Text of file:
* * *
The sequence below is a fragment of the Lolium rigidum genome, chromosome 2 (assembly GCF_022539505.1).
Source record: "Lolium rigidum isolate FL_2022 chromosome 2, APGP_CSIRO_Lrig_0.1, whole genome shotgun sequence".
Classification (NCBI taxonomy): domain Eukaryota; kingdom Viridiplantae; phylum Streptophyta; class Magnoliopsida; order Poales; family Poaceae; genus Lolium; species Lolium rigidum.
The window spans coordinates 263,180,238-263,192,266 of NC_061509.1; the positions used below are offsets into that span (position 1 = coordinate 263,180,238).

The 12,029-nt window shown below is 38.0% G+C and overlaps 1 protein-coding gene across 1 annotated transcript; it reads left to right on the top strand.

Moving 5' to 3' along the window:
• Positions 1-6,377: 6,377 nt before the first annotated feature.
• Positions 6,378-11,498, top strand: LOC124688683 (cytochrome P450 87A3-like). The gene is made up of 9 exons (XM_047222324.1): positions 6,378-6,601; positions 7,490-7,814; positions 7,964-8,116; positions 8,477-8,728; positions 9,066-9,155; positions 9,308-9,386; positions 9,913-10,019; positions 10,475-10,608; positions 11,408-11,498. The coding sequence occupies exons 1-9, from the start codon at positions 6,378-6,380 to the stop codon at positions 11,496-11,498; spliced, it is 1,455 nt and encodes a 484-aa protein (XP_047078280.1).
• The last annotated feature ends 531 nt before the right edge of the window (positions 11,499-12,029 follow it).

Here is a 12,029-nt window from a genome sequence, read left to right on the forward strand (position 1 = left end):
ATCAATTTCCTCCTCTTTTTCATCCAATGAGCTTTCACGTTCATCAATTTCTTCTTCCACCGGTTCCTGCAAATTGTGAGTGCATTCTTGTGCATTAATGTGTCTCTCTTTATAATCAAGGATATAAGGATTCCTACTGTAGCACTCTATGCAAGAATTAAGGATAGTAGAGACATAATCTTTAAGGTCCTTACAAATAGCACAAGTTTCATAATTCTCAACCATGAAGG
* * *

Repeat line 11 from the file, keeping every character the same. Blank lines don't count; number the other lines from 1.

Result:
ATCAATTTCCTCCTCTTTTTCATCCAATGAGCTTTCACGTTCATCAATTTCTTCTTCCACCGGTTCCTGCAAATTGTGAGTGCATTCTTGTGCATTAATGTGTCTCTCTTTATAATCAAGGATATAAGGATTCCTACTGTAGCACTCTATGCAAGAATTAAGGATAGTAGAGACATAATCTTTAAGGTCCTTACAAATAGCACAAGTTTCATAATTCTCAACCATGAAGG